Service Availability Fee
Understanding the Service Availability Charge
Have you ever wondered what the Service Availability Charge on your electric bill is for? If so, you are not alone as this is a frequent question asked by GCEA’s members. Hopefully, after reading this information, you will have a better understanding about the Service Availability Charge as well as how you are billed for your residential electric service in general.
Typically there are two separate charges for electric service on a residential customer’s bill. One is the Energy Charge and the other is the Service Availability Charge.
The Energy Charge is easier for most members to understand in that it has a direct relationship with the amount electricity consumed during the billing period. For residential services, the Energy Charge includes both an energy and demand component and directly relates to the costs associated with the generation and transmission of electricity. It is billed on a rate per kilowatt hour (kWh).
The Service Availability Charge, on the other hand, is billed each month as a flat fee and does not vary with electric usage. Service Availability Charges are sometimes called service charges, minimum charges, facility charges, base charges or customer charges. This fixed charge is necessary because GCEA incurs costs regardless of whether any electricity is sold or not. In other words, even if you do not consume any electricity during your billing period, GCEA still has to pay costs associated with meter reading, billing, customer service, property taxes, insurance and in keeping your facilities in place and maintained, ready to serve 24 hours a day, 7 days a week.
To better understand a fixed charge here is an illustration of how a small irrigation ditch company might establish such a charge. Let’s say that four neighbors dig a mile long irrigation ditch. They create a ditch company and hire an employee to keep the ditch clean and well maintained. Labor and materials come to $1,000 per year no matter how much water is run in the ditch. So, all neighbors pay a fixed charge of $250 a year for ditch maintenance. All four neighbors use different amounts of water, and they pay for that water separately based on their usage. But everyone pays an equal share of the fixed costs. The neighbor who uses less water may feel that he is paying too high of a fixed charge. But, it costs the ditch company just as much to maintain his ¼ mile of ditch. The fixed charge has nothing to do with how much water he uses. Without a fixed charge, the maintenance costs would have to be added to the cost of the water. If that were the case, the small water users would be subsidized by the larger water users.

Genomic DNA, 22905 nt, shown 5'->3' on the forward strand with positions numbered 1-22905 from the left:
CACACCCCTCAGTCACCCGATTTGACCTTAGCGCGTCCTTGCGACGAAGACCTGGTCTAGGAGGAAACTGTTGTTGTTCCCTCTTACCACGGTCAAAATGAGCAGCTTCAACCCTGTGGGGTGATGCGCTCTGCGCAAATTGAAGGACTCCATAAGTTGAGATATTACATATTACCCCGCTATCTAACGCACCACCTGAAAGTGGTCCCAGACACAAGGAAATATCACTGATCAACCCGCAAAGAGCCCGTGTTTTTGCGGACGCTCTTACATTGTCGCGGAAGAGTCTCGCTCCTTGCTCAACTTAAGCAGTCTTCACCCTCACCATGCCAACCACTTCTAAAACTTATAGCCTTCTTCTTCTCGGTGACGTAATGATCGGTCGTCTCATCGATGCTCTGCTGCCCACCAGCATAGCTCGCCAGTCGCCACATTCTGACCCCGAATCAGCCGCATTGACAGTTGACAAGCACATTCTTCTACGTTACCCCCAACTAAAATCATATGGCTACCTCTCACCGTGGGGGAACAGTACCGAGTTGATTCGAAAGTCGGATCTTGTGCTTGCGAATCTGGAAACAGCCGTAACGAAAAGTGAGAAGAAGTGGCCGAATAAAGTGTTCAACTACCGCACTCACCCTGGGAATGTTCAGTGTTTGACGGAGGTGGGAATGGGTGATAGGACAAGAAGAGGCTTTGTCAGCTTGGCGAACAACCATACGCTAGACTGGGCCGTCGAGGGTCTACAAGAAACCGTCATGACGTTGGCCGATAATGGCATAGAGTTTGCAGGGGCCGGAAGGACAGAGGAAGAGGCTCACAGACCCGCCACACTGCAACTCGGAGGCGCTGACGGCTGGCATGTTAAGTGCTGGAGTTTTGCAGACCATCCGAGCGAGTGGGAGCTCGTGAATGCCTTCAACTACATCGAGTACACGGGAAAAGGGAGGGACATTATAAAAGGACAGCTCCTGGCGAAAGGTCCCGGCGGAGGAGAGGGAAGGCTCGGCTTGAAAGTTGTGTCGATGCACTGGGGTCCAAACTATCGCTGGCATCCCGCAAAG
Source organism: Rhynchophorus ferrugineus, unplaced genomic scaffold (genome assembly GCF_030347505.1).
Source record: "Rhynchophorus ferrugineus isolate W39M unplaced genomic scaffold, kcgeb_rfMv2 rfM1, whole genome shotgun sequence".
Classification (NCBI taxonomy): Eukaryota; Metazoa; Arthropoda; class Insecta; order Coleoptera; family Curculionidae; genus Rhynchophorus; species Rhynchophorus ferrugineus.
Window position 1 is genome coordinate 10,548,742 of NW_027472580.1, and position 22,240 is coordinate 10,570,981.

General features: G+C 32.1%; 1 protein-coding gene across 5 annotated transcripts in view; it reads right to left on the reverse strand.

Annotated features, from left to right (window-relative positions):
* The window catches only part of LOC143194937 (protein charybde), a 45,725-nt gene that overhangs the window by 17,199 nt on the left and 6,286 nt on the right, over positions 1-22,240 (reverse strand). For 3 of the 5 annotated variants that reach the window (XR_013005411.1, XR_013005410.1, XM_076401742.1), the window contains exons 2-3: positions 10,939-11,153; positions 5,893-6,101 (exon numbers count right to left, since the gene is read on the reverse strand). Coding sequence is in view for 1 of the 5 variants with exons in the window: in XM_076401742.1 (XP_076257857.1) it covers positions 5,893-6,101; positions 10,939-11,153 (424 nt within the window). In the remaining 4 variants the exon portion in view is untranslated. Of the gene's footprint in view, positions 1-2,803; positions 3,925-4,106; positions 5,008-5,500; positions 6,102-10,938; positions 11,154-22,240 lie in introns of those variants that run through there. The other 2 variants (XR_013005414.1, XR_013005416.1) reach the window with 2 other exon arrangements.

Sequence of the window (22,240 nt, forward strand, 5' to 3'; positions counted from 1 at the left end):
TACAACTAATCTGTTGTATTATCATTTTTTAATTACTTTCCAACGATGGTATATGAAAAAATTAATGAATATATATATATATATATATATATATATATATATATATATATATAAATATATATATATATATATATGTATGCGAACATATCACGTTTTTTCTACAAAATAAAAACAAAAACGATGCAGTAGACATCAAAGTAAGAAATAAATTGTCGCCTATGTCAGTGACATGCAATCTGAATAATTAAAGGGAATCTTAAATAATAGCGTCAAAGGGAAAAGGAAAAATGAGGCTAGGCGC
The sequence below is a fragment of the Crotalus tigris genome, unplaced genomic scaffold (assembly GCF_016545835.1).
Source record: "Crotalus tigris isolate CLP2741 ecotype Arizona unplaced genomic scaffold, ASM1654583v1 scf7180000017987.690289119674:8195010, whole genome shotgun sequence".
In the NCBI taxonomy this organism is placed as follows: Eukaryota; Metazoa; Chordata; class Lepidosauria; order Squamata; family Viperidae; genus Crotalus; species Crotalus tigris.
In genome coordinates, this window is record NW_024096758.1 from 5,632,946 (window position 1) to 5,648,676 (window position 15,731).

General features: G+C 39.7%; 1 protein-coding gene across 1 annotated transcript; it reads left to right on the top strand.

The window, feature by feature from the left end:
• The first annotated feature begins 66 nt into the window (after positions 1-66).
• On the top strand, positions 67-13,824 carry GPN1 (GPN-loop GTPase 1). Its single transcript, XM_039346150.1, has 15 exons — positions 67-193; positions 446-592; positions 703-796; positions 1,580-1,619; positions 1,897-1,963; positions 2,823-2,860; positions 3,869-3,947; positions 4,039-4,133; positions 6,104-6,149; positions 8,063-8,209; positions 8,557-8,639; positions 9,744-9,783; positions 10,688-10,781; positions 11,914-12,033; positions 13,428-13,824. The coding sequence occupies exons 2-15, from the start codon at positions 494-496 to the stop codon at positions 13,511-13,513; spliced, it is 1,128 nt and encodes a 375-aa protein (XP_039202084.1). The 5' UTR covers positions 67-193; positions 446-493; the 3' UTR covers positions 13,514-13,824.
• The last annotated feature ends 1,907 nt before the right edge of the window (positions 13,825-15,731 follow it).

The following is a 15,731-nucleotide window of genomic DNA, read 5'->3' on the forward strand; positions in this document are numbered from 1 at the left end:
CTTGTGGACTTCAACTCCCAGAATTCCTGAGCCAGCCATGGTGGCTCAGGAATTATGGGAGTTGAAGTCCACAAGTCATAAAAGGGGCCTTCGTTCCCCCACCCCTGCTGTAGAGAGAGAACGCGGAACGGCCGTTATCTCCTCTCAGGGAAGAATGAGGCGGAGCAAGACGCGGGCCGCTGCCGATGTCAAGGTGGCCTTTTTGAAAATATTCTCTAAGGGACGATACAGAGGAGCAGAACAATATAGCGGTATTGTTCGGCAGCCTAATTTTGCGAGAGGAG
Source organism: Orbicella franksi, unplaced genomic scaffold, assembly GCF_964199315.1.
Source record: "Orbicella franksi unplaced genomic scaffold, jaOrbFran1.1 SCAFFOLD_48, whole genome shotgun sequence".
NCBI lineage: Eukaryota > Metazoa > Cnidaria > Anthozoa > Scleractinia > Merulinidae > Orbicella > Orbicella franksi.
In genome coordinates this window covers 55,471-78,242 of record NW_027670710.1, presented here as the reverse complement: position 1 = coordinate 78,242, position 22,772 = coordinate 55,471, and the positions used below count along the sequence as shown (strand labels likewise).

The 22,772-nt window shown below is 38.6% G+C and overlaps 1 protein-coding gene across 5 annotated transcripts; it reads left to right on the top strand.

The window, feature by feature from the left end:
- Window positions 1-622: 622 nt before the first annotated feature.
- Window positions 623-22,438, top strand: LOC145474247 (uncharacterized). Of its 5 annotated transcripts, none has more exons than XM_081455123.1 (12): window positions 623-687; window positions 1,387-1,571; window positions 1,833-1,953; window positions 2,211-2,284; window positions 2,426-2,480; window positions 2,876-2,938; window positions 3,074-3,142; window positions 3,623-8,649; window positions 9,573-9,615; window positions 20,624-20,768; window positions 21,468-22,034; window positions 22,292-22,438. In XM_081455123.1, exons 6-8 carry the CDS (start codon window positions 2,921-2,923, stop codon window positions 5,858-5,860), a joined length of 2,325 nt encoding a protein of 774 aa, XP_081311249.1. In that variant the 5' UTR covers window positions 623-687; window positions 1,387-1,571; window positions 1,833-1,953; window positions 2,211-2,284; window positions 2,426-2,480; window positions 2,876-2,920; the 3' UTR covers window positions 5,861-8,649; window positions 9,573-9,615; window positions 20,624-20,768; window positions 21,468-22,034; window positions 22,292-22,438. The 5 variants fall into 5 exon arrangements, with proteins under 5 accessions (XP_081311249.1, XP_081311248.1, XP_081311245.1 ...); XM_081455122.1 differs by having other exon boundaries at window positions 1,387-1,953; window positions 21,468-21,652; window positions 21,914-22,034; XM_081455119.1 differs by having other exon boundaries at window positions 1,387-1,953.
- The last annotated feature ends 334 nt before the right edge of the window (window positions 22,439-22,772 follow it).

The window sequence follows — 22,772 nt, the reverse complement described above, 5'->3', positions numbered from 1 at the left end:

Most utilities charge a fixed charge. You may notice a similar fixed charge on your phone bill that is typically around $30 regardless of whether you use any service or not. This $30 is for poles, wires, taxes, insurance, postage, billing and other fixed overheads that do not go away when the phone company’s customers don’t make any phone calls. These expenses are comparable to the types of charges that an electric utility would still incur if its customers didn’t use any electricity.
The size of the fixed charge can vary greatly dependent upon “customer density”. “Customer density” is the number of customers per mile of line. Typically, the more customers per mile of line the lower the fixed charge because there are more customers to spread those expenses across. Electric Cooperatives such as GCEA that serve rural areas have a much lower density (or less consumers per mile of line) than utilities that serve a higher density area. Consider the higher density of customers served by a municipality such as the City of
Hopefully, the above information will help you better understand the Service Availability Charge. Fixed charges are necessary to establish fair and equitable rates. Just remember, it is the Service Availability Charge that allows you the benefit of electric service with just the flip of a switch.